McKesson

  www.mckesson.com
  www.mckesson.com
There are newer employer reviews for McKesson

 

Progress always halted by constant changes

  • Comp & Benefits
  • Work/Life Balance
  • Senior Management
  • Career Opportunities
Current Employee - Anonymous Employee in Atlanta, GA
Current Employee - Anonymous Employee in Atlanta, GA

I have been working at McKesson

Pros

Flexible work Schedule and ability to work from home

Cons

Benefits are way too expensive
Fear based environment - every day every single employee is afraid of losing their job
Too many restructures/reorgs (every 3 months)
Not enough cross training
No accountability

Advice to ManagementAdvice

Everybody needs to be held accountable - including Management
Tear down the brick walls that separate departments - create a more cohesive environment
Stop reorganizing. HIre the RIGHT people the first time so you don't have to "clean house" every 3 months. If employees stop worrying about losing their job they might actually be productive!
Instead of dumping the employees who are actually doing the work, dump the middle managers who get paid a fat salary and don't do anything.

Disapproves of CEO

573 Other Employee Reviews for McKesson (View Most Recent)

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  1.  

    Great vision but hampered by difficult to implement products and poor first-line managers

    • Comp & Benefits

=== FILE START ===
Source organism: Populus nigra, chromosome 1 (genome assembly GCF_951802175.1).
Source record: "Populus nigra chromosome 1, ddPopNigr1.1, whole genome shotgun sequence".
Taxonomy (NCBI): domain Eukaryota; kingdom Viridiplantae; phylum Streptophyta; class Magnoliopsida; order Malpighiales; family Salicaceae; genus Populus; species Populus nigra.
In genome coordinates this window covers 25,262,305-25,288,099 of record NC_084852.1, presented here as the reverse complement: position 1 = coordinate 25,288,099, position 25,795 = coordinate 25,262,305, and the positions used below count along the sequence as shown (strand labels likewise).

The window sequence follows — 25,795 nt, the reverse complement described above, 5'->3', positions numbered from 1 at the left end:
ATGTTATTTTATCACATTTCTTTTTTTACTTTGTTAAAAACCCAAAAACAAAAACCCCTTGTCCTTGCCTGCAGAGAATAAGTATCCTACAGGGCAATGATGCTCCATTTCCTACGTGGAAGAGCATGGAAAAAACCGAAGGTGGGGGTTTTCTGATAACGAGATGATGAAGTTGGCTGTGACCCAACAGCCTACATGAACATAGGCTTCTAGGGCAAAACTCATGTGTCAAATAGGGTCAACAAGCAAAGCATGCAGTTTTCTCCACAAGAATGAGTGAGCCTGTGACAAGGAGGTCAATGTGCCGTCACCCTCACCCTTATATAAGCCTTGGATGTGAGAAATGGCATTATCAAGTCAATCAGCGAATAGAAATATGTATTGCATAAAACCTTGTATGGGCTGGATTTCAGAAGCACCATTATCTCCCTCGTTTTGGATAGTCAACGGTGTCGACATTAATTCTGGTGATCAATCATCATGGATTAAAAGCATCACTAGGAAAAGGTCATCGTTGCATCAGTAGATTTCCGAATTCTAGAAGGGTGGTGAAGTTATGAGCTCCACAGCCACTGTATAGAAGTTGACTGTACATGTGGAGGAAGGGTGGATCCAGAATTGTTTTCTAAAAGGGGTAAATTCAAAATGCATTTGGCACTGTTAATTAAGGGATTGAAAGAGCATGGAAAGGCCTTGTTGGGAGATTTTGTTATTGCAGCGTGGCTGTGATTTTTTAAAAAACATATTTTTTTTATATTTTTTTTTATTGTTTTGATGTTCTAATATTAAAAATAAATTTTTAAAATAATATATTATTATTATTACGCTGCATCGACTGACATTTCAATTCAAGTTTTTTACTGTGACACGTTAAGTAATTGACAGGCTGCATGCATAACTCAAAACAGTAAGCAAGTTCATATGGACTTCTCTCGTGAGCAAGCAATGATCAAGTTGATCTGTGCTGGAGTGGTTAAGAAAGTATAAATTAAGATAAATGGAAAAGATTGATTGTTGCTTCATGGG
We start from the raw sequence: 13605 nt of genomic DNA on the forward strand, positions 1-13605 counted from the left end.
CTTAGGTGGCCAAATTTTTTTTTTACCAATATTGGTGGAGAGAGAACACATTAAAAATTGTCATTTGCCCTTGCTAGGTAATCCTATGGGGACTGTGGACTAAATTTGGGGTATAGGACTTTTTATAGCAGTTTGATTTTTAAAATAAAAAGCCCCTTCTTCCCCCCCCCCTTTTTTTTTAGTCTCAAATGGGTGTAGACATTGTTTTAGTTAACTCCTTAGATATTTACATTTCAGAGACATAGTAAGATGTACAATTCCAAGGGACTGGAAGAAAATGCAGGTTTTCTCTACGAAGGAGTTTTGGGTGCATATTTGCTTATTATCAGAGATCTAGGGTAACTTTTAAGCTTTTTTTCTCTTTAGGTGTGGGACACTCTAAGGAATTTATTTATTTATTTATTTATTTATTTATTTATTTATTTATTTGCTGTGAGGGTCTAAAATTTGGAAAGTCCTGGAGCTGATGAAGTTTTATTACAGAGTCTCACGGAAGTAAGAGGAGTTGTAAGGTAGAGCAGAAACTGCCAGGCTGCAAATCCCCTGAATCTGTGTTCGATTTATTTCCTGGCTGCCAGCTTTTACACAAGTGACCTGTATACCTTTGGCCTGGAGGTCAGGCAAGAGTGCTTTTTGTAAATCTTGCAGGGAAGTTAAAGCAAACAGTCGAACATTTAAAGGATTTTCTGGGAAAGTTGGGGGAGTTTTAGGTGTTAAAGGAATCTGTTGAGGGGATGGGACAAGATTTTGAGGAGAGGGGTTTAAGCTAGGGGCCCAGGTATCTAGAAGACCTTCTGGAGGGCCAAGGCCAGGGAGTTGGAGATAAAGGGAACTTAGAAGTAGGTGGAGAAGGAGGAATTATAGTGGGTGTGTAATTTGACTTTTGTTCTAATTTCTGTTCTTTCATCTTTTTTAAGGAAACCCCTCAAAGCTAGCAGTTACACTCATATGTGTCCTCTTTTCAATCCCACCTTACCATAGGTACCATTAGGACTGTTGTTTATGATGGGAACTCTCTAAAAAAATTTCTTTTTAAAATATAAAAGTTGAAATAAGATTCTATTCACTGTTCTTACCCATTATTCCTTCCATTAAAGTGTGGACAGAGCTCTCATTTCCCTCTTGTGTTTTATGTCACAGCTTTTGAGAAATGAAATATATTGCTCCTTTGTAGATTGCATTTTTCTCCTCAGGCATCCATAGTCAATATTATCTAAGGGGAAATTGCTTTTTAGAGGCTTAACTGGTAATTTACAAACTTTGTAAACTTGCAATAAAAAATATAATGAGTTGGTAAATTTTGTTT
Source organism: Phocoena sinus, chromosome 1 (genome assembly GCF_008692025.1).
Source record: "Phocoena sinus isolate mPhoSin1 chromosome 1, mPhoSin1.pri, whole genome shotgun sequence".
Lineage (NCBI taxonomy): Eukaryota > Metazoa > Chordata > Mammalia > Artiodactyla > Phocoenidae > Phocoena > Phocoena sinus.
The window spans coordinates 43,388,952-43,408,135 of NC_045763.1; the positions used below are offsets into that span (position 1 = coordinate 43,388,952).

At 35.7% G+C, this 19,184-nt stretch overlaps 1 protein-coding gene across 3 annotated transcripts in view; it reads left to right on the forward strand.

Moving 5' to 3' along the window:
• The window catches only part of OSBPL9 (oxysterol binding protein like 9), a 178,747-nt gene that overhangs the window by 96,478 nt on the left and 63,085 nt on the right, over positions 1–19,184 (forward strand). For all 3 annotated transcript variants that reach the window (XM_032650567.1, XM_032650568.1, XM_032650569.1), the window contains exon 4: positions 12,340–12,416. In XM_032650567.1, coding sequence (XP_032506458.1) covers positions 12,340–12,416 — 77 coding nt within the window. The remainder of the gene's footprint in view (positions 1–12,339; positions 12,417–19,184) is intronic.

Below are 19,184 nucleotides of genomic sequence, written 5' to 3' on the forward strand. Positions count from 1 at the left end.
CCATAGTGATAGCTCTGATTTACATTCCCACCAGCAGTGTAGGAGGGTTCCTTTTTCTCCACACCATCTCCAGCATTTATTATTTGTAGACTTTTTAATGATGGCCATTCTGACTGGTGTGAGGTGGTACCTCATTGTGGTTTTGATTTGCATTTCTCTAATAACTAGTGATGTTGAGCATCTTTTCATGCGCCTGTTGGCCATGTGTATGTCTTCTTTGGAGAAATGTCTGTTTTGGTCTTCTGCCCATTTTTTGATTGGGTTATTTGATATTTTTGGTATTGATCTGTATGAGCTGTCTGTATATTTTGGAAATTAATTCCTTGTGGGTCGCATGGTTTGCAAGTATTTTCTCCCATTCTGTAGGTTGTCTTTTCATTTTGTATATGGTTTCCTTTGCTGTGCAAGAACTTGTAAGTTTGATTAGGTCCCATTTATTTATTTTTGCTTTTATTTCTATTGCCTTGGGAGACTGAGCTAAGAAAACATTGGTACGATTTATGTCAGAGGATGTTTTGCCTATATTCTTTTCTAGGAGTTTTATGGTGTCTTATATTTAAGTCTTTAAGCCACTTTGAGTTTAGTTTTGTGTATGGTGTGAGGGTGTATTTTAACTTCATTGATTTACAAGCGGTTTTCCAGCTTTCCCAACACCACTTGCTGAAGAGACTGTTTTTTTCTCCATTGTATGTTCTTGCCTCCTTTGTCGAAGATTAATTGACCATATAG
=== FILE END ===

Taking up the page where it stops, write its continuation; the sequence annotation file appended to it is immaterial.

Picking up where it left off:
• Work/Life Balance
    • Senior Management
    • Career Opportunities
    Current Employee - Consultant in Alpharetta, GA
    Current Employee - Consultant in Alpharetta, GA

    I have been working at McKesson

    Pros

    Senior executives have laid out an excellent vision and to a large extent have provided the tools necessary to make things work. They have provided the workforce with great benefits that encourage good health and a work-life balance. Majority of co-workers are hard working, intelligent, quality folks who are dedicated to improving McKesson's Health-System IT products and to doing what is right for their customers.

    Cons

    As a group, first-line and middle managers have exceedingly poor planning, people and social skills. They often pull people from important initiatives to do work they should have been doing themselves. THe result is that the quality of work provided to customers during implementations and consulting projects diminishes. Some first-line managers have made a career out of covering up their own planning deficiencies and poor managerial skills, sending many dedicated staff running for the exits. A number of excellent implementation consultants and clinical consultants are now doing the same work for the same McKesson customers with third party consulting firms that pay better, provide better benefits and now have a better reputation among customers than McKesson.

    Advice to ManagementAdvice

    Plan on ridding MPT/HSES of about 60% of first line and middle managers. Much of the reason important initiatives are not as successful as they could be is because this group as a whole has difficulty conceptualizing and executing the necessary plans.

    Recommends
    Approves of CEO
  2. 9 people found this helpful  

    Proceed with Caution... be sure to ask Questions

    • Comp & Benefits
    • Work/Life Balance
    • Senior Management
    • Career Opportunities
    Current Employee - Accounting Associate in Carrollton, TX
    Current Employee - Accounting Associate in Carrollton, TX

    I have been working at McKesson